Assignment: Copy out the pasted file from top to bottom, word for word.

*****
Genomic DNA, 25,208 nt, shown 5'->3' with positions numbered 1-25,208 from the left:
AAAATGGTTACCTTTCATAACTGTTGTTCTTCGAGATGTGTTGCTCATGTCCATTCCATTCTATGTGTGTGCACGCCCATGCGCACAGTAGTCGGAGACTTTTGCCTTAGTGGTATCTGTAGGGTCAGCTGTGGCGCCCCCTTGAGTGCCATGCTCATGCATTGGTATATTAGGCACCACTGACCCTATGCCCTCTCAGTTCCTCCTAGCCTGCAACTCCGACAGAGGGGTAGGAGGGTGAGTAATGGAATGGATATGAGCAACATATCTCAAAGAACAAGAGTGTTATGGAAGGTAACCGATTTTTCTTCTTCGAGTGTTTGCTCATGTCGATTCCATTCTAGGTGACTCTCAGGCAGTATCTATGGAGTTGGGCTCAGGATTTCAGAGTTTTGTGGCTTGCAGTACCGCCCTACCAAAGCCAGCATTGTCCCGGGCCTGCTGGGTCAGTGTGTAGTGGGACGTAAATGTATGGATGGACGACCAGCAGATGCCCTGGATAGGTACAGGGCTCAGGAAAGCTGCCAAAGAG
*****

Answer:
Genomic DNA, 25,208 nt, shown 5'->3' with positions numbered 1-25,208 from the left:
AAAATGGTTACCTTTCATAACTGTTGTTCTTCGAGATGTGTTGCTCATGTCCATTCCATTCTATGTGTGTGCACGCCCATGCGCACAGTAGTCGGAGACTTTTGCCTTAGTGGTATCTGTAGGGTCAGCTGTGGCGCCCCCTTGAGTGCCATGCTCATGCATTGGTATATTAGGCACCACTGACCCTATGCCCTCTCAGTTCCTCCTAGCCTGCAACTCCGACAGAGGGGTAGGAGGGTGAGTAATGGAATGGATATGAGCAACATATCTCAAAGAACAAGAGTGTTATGGAAGGTAACCGATTTTTCTTCTTCGAGTGTTTGCTCATGTCGATTCCATTCTAGGTGACTCTCAGGCAGTATCTATGGAGTTGGGCTCAGGATTTCAGAGTTTTGTGGCTTGCAGTACCGCCCTACCAAAGCCAGCATTGTCCCGGGCCTGCTGGGTCAGTGTGTAGTGGGACGTAAATGTATGGATGGACGACCAGCAGATGCCCTGGATAGGTACAGGGCTCAGGAAAGCTGCCAAAGAG